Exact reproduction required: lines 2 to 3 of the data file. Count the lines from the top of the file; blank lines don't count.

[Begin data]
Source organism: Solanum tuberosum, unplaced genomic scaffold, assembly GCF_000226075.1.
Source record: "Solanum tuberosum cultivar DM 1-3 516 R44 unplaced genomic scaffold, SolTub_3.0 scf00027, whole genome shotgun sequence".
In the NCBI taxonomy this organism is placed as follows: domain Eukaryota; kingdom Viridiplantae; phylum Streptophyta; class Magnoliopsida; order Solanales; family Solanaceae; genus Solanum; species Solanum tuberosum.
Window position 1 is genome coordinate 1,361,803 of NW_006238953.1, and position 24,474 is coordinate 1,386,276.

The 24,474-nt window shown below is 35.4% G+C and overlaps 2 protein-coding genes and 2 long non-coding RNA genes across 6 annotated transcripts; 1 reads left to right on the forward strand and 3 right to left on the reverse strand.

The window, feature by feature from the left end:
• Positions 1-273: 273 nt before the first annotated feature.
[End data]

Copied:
Source record: "Solanum tuberosum cultivar DM 1-3 516 R44 unplaced genomic scaffold, SolTub_3.0 scf00027, whole genome shotgun sequence".
In the NCBI taxonomy this organism is placed as follows: domain Eukaryota; kingdom Viridiplantae; phylum Streptophyta; class Magnoliopsida; order Solanales; family Solanaceae; genus Solanum; species Solanum tuberosum.